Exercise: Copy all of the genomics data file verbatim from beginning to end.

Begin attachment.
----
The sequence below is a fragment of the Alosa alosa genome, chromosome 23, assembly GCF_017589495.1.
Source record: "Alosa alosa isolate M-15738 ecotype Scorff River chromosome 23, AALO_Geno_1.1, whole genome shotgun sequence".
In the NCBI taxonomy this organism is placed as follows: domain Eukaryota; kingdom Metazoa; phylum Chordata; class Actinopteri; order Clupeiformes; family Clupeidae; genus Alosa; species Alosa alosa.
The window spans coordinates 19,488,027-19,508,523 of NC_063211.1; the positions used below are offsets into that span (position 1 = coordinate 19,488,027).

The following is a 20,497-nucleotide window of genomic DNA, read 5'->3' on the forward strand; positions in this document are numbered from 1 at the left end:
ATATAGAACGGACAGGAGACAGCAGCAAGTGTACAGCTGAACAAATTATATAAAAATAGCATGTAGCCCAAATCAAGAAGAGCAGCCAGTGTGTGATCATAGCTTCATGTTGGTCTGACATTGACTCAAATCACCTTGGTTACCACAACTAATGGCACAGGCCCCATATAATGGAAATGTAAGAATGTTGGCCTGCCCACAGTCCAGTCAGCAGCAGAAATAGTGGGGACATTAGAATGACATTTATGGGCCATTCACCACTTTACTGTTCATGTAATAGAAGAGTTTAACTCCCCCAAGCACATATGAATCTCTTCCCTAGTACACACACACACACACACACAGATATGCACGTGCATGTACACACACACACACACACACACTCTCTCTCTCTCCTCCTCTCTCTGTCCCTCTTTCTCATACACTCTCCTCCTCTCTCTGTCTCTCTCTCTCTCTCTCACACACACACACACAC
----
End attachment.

The sequence below is a fragment of the Alosa alosa genome, chromosome 23, assembly GCF_017589495.1.
Source record: "Alosa alosa isolate M-15738 ecotype Scorff River chromosome 23, AALO_Geno_1.1, whole genome shotgun sequence".
In the NCBI taxonomy this organism is placed as follows: domain Eukaryota; kingdom Metazoa; phylum Chordata; class Actinopteri; order Clupeiformes; family Clupeidae; genus Alosa; species Alosa alosa.
The window spans coordinates 19,488,027-19,508,523 of NC_063211.1; the positions used below are offsets into that span (position 1 = coordinate 19,488,027).

The following is a 20,497-nucleotide window of genomic DNA, read 5'->3' on the forward strand; positions in this document are numbered from 1 at the left end:
ATATAGAACGGACAGGAGACAGCAGCAAGTGTACAGCTGAACAAATTATATAAAAATAGCATGTAGCCCAAATCAAGAAGAGCAGCCAGTGTGTGATCATAGCTTCATGTTGGTCTGACATTGACTCAAATCACCTTGGTTACCACAACTAATGGCACAGGCCCCATATAATGGAAATGTAAGAATGTTGGCCTGCCCACAGTCCAGTCAGCAGCAGAAATAGTGGGGACATTAGAATGACATTTATGGGCCATTCACCACTTTACTGTTCATGTAATAGAAGAGTTTAACTCCCCCAAGCACATATGAATCTCTTCCCTAGTACACACACACACACACACACAGATATGCACGTGCATGTACACACACACACACACACACACTCTCTCTCTCTCCTCCTCTCTCTGTCCCTCTTTCTCATACACTCTCCTCCTCTCTCTGTCTCTCTCTCTCTCTCTCACACACACACACACAC